And this means that your host can pull the plug at any time they want out of the blue and your site is suddenly down.
This is especially annoying if you have put a lot of effort into building your free website.
6. Reputable brands do not guarantee anything
Using reputable hosts will not necessarily make your experience any better.
In the past, Google has been criticised for taking down well-known and respected blogs in the past.
And that’s Google too. So imagine what would happen for the lesser-known brands out there.
Plus when you see adverts like the one below on websites for one cent, you should really ask what’s the catch.
7. Lack of Support
You are likely to receive very limited support (if any at all) with these services.
My personal favourite is when the free hosting provider offers to “solve” your problem by upgrading you to a paid service.
But then you could have just paid for one in the first place and avoid all the hassle.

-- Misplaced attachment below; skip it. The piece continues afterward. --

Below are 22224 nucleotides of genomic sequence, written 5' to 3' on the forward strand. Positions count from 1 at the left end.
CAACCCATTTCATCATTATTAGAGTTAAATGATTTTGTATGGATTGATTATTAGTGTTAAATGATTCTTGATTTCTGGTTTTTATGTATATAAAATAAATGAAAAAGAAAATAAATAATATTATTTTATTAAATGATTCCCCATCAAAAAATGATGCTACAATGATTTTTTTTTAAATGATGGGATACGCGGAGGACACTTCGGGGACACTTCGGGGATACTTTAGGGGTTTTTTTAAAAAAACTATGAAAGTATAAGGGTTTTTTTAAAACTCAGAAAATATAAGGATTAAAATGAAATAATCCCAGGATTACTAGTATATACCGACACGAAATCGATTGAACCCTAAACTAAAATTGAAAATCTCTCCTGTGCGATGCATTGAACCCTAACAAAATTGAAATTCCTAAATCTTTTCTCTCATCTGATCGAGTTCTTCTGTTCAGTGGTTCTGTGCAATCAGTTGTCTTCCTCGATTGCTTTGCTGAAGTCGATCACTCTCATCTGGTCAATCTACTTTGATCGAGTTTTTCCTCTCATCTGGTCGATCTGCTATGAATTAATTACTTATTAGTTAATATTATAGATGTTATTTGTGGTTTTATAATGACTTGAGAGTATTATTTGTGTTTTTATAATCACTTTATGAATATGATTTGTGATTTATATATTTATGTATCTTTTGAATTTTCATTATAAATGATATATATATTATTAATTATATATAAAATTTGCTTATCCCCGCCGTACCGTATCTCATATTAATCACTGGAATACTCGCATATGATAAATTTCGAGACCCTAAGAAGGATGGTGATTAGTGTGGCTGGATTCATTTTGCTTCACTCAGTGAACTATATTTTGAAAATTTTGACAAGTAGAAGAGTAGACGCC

8. Unprofessional Appearance and Branding
Have you ever seen sites which share a domain with another brand?
They tend to be free, which might sound appealing, but do you expect customers to buy from free websites?
Put it this way; would you prefer to hire dog groomer with an address like A1DogGroomer.com or with A1DogGroomer.freewebsite.com?
Would you prefer to buy organic food from A1OrganicFood.com or from A1OrganicFood.freewebsite.com?
It’s a no-brainer; you want your brand stand out.
9. No branded email address too
Since you don’t own your own domain, you can’t really expect to have branded email address.
I guess you’ll just have to use your personal email address then.
I’m sure hotstuff15619(at)gmail.com will be fine for your site.
10. Your site might get covered with adverts
There is no way a company out there will give you free hosting just out of the goodness of their heart. They will want something out of it.
And one of the easiest ways for them to do that is to plaster horrible adverts on your site.
Who knows, you might even be promoting a competitor without knowing it.
And even if you do know it, there’s nothing you can do about it as it’s not in your control.
11. Caps on bandwidth